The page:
Private Peaceful

Private Peaceful

infobox Book |
name = Private Peaceful
title_orig =
translator =

author = Michael Morpurgo
country = United Kingdom
language = English
series =
genre = Historical novel
publisher =
release_date = 2004
media_type = Print (Hardback & Paperback)
pages =
isbn = ISBN 0-439-63648-5
preceded_by =
followed_by =

"Private Peaceful" is a novel written by Michael Morpurgo. It is about a soldier called Thomas, or Tommo, Peaceful, who is looking back on his life from the trenches of World War I. Structurally, each chapter of the book brings the reader closer to the present. The story especially underlines the senselessness of war and inaptitude of the commanding officers.


The book was shortlisted for the children's section of the Whitbread Award (known since 2006 as the Costa Book Awards). It is also up for the young adult category for the California Young Reader Medal Award Program.


In 2005 and 2006 Michael Morpurgo presented a series of concerts called "Private Peaceful". This was a set of readings by Morpurgo and some songs and tunes by Coope Boyes and Simpson. In 1995 the trio had been commissioned to create a concert in Passchendaele church with Flemish musicians. This was released as "We're Here Because We're Here: Concert Party Passchendaele", a live album. Morpurgo had met them in September 2000 at a conference on "Children's Literature in Peace and War". He was so impressed by the songs that the trio sang that he invited them to add music to "Some Desperate Glory". This was a set of readings of war poetry devised by fanny man, and read by Jim Broadbent and others. Soon after they put together the material for "Private Peaceful".And won the Blue Peter book award.


*Tommo Peaceful
*Charlie Peaceful
*Tommo's Father (James Peaceful)
*Tommo's Mother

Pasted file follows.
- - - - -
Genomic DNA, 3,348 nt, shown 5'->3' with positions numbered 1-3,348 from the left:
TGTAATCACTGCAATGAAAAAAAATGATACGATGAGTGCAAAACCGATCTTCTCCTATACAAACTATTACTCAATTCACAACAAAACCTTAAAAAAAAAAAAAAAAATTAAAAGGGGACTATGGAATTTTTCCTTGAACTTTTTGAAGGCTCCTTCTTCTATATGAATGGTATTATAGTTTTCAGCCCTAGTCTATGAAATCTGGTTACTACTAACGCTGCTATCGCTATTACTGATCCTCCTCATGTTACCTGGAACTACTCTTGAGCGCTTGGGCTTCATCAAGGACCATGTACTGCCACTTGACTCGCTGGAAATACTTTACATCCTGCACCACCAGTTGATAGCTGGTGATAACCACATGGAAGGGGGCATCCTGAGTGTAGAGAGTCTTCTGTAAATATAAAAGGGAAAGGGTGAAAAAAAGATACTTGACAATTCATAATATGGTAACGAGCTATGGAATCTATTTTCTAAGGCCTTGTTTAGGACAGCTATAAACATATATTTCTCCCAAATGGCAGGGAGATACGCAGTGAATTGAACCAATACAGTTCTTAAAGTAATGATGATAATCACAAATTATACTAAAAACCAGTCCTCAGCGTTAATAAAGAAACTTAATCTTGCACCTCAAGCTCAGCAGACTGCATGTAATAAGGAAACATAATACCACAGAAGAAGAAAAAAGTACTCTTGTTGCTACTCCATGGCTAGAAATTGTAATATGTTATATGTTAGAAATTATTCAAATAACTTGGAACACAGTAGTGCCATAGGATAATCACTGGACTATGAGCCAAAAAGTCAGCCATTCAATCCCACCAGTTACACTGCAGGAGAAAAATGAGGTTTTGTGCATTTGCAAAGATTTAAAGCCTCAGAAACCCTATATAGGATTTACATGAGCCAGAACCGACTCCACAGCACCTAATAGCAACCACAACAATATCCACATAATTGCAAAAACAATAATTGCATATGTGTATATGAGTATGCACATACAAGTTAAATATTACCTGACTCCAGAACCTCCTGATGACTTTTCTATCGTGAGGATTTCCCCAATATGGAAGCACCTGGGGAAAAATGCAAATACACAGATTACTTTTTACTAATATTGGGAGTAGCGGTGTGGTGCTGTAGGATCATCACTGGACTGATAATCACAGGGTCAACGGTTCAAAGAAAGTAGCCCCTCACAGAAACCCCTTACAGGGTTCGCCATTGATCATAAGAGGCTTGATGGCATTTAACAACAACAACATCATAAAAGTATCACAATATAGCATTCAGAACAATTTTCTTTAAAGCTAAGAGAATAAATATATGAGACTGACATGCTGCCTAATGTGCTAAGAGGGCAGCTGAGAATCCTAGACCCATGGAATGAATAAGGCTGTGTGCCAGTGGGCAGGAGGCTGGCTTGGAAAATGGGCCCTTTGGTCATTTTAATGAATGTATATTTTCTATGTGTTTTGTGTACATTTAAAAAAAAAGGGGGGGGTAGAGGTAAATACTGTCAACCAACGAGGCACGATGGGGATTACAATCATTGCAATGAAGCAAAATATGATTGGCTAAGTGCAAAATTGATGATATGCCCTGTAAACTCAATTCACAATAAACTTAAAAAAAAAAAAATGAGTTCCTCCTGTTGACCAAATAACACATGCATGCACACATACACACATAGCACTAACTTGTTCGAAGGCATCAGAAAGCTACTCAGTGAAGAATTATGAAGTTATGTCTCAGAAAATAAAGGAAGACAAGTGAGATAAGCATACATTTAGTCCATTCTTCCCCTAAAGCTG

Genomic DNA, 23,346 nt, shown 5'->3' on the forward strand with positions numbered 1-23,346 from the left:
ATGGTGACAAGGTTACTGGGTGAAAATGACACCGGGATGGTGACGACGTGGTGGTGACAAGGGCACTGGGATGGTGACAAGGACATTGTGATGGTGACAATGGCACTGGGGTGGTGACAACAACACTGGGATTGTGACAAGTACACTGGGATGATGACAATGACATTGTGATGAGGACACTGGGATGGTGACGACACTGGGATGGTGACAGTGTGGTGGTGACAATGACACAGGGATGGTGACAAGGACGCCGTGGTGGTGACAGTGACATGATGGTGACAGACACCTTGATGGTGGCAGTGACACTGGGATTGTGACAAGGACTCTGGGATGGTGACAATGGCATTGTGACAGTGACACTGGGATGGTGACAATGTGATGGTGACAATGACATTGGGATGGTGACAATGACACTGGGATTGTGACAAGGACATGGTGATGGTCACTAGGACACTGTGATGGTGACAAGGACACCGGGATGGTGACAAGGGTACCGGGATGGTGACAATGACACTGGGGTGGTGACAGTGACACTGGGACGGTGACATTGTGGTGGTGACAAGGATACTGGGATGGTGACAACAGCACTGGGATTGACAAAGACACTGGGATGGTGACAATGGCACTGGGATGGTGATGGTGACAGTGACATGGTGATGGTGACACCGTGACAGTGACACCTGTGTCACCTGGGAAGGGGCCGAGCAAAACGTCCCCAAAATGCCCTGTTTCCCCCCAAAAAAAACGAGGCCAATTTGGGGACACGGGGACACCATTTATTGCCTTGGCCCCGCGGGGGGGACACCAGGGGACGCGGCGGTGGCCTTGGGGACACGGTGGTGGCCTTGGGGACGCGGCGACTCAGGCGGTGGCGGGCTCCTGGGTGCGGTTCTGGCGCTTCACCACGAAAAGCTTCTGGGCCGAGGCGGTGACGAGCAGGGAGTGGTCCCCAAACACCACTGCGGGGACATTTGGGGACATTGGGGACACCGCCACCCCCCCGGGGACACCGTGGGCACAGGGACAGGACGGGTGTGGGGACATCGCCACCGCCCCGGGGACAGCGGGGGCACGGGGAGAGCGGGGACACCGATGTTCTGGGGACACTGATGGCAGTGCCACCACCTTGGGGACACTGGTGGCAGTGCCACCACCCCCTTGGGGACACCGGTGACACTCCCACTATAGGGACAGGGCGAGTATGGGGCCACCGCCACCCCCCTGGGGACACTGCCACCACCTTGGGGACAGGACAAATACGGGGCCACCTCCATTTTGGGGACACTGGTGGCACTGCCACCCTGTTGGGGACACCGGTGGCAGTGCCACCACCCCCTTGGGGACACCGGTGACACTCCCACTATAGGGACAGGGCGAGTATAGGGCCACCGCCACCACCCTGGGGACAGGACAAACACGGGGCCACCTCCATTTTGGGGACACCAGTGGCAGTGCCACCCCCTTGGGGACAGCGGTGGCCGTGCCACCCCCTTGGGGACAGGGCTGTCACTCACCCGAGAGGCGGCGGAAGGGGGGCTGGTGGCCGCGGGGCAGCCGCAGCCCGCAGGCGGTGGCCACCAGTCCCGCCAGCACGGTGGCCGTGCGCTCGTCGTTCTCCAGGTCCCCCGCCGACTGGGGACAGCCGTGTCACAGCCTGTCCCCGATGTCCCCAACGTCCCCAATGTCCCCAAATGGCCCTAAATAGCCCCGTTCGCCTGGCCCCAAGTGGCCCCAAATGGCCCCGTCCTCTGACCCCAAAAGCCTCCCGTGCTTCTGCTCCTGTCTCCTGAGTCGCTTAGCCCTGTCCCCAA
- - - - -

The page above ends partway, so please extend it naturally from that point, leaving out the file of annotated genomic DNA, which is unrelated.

*Joseph Peaceful (Big Joe)
*Mr Munnings
*Miss McAllister
*The Colonel
*Grandma Wolf
*Jimmy Parsons
*Mrs Colonel
*Molly's mother
*Molly's father
*Bertha (Foxhound)
*The pilot
*Farmer Cox
*Nipper Martin
*Pete Bovey
*Bob James
*Les James
*Sergeant "Horrible" Hanley
*Captain Wilkes
*Anna (barmaid)
*Anna's father (bar manager)
*Lieutenant Buckland
*Charlie And Molly's baby (Tommo Junior)
*The Priest of Iddesleigh Church

Plot summary

Tommo reflects on his life up till now from a barn in the battlefields of France in The Great War. Each chapter begins with Tommo telling us the time, as if he is taking part in some kind of vigil, the true nature of which is revealed at the end of the book.

His first actual memory is his first day at school. His brother, Charlie, piggybacks him there. Tommo has listened to all of Charlie's fearsome tales of the strict Mr. Munnings, who runs the school and teaches the "bigguns" class. The "tiddlers" class is taught by Miss McAllister, who is much kinder. Tommo is, of course, put into the tiddlers class (Charlie's in the bigguns). In the tiddlers class, Tommo is told by Miss McAllister that his bootlaces are untied. He feels like everyone is laughing at him, and cries. Then Miss McAllister tells Molly, the oldest girl in the class, to tie his laces. She does, and afterwards, smiles at Tommo. Tommo falls in love with her immediately, and, later at playtime, he teaches himself to tie his laces.

One day at playtime Tommo gets a visit from his other brother, Big Joe, who doesn't go to school, despite being older than Charlie. Big Joe was born with meningitis, and, although physically he recovered, mentally he was handicapped for life. Big Joe is friendly, never aggressive, sings a lot, and loves animals. This time he has come to show Tommo a beautiful slow-worm. He does so, then leaves, singing Oranges and Lemons, his favourite song. Soon, up comes Jimmy Parsons, from the bigguns class, and insults Big Joe to Tommo's face. Tommo is irate and attacks Jimmy, but to no avail. Jimmy gives him a mild nose bleed. Charlie sees the fight and leaps on Jimmy, knocking him to the ground. They fight and curse, rolling around on the ground.